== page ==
If you are looking at getting a mortgage then you are on the edge of making a big decision. Taking out a mortgage is a big commitment as you will have a loan that is likely to last 25 years. This means that you have to think about how you will cope with it immediately as well as in the future.

Coping in the short term

When you first get a mortgage, you may find that the payments make up a huge part of your outgoings. If you have been renting before and the amount that you will be paying out is about the same, then it is easy to think that you will be able to cope with a mortgage. Hopefully this will be the case but it is important to be cautious. Owning a home comes with more expenses than renting, even if the actual amount you are paying out in mortgage repayments is less than you were paying in rent. You will need to pay out for maintaining the property, servicing the boiler, keeping it decorated and repaired and updating it where necessary. You will also need to have life insurance and buildings insurance which you may not have had already. Hopefully you will not have big expenses when you first move in, but it is always possible. One way to check is to pay for a good survey on the property, which will identify any major problems that will need fixing right away.

It is also wise to make sure that you are careful with your spending so that you can save some money each month. By doing this, you can build up a fund which will help you if you need to pay out for any repairs, decorating or updating. It can be easy to think that insurance will cover costs of damage, but it does not cover everything and making lots of claims can lead to your premium being increased significantly and therefore making your costs of being a homeowner greater still.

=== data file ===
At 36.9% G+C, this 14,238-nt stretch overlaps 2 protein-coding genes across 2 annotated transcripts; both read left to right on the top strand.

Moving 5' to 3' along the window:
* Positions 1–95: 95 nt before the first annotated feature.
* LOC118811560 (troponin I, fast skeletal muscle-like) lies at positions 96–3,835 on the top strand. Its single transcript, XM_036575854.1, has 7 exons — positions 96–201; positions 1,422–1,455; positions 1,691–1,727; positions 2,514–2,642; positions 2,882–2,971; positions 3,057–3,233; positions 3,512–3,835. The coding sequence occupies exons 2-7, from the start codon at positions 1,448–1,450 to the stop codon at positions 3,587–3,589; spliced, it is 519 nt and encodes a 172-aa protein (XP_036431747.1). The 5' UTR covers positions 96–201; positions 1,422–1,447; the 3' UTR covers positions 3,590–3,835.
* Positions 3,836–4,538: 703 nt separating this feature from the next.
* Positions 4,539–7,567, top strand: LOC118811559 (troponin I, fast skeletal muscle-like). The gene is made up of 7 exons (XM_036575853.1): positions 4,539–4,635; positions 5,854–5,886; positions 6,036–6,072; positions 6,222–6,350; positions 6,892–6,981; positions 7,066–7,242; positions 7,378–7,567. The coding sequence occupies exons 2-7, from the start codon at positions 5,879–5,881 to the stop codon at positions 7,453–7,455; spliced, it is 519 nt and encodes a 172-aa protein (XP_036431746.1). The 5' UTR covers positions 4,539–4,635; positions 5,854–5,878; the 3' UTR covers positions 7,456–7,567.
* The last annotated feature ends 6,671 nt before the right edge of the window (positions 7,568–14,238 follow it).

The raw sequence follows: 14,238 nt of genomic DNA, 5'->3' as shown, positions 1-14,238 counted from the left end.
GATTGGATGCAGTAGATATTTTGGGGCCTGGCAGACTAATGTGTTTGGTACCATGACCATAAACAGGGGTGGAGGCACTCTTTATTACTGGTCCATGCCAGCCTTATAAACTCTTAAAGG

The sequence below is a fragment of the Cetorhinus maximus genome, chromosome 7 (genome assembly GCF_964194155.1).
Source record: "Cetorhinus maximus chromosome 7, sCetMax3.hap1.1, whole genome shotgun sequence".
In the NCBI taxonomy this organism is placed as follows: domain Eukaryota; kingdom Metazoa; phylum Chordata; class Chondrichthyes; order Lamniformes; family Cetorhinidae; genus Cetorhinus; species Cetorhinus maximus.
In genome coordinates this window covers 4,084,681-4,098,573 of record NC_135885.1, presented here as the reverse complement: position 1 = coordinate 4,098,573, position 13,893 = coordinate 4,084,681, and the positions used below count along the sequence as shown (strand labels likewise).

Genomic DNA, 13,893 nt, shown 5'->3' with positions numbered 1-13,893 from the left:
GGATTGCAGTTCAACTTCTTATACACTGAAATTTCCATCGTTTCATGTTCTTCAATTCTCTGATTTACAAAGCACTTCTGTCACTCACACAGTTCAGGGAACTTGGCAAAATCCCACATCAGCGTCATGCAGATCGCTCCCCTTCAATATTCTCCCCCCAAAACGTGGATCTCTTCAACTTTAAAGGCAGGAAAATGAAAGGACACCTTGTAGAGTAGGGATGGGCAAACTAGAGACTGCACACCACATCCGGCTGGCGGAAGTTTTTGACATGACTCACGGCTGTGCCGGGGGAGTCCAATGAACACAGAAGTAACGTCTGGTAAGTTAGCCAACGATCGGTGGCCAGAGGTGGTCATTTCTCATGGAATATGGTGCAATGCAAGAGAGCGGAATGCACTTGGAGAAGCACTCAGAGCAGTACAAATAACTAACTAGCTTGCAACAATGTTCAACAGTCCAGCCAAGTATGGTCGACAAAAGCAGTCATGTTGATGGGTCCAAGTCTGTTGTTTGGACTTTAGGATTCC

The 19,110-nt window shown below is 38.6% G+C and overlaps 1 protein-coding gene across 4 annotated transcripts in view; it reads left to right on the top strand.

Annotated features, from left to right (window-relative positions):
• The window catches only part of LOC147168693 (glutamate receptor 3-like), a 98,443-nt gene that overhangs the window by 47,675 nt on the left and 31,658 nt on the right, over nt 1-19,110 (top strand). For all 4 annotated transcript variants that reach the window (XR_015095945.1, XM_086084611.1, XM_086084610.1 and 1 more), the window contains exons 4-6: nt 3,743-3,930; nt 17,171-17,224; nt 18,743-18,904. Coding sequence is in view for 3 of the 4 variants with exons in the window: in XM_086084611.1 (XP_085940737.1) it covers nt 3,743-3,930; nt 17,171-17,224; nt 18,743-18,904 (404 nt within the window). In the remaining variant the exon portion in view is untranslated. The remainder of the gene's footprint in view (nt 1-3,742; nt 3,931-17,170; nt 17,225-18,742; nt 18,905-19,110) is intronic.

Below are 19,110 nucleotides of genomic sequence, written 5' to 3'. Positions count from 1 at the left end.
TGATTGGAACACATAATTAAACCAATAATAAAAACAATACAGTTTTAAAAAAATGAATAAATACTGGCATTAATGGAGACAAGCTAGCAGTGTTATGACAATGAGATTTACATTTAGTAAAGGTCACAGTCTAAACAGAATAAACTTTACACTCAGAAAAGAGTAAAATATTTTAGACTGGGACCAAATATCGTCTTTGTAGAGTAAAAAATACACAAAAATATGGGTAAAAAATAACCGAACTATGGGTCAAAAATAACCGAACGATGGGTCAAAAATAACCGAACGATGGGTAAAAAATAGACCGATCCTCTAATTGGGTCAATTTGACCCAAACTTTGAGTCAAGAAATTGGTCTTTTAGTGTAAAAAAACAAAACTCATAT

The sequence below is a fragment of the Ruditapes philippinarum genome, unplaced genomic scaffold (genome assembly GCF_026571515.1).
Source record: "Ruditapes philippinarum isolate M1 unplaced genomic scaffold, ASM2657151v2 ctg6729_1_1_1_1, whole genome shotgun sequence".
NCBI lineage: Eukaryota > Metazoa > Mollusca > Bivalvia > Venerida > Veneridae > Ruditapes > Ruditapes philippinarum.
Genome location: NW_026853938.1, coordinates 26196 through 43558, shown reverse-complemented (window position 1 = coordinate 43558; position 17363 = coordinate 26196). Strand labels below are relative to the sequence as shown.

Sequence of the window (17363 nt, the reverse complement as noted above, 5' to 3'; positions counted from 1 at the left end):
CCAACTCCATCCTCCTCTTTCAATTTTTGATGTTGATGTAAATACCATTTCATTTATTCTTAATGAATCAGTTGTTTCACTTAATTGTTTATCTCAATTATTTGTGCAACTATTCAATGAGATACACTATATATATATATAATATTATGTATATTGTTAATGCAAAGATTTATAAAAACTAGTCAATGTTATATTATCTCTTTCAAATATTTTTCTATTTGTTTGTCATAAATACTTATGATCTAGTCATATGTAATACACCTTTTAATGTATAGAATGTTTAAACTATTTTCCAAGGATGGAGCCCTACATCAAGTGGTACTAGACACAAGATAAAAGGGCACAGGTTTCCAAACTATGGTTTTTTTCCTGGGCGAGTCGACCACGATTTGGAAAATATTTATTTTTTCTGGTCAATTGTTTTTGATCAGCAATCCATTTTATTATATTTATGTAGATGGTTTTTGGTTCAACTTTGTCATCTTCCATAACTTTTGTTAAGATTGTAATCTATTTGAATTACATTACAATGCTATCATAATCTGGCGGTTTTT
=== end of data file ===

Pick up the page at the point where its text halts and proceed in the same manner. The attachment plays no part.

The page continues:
Coping after 10 years

After ten years of owning a home, it is likely that you might have a family or be planning one. This means that you could have a big increase in your outgoings and possibly a reduction in your incomings as well. Hopefully your salaries will have gone up, so that the mortgage repayments are more easily manageable, but this may not be the case. It is wise to think about whether it is worth switching lenders in order to save money. If you think that you may find it harder as your children grow older, then think about whether a flexible mortgage might be worth investigating, where you can overpay when you have the money but pay less when you do not. It could help you if you do find it harder to cope in later years.

The house may also be ready for redecoration and possibly even some more major updating and repair and so you will also need to think about how you will cope with the cost of this. Some people might decide to borrow extra money against the mortgage as the value of the home may have gone up enough to do this. However, repayments will go up a result and you will need to think about whether you think that you will be able to afford this and how risky taking on a higher mortgage will be.

This may also be a time when you consider moving. You may feel that you want a bigger home and so you will need to think about whether you can afford this. Consider how much your mortgage repayments, as well as your other expenses will go up and whether this is something that you feel that you could cope with.

Coping after 20 years

After twenty years you should hopefully find that your household income has gone up enough so that the mortgage repayments are easier to manage. However, if you have a growing family this could be very welcome as you may have a lot of expenses going out. However, it could be that both parents can now work and children may even be bringing in a wage as well, which could really help. It may be a good time to think about paying the mortgage off early as there may just be a small balance left to repay and you may be able to make larger repayments or even have a lump sum saved up to pay it.

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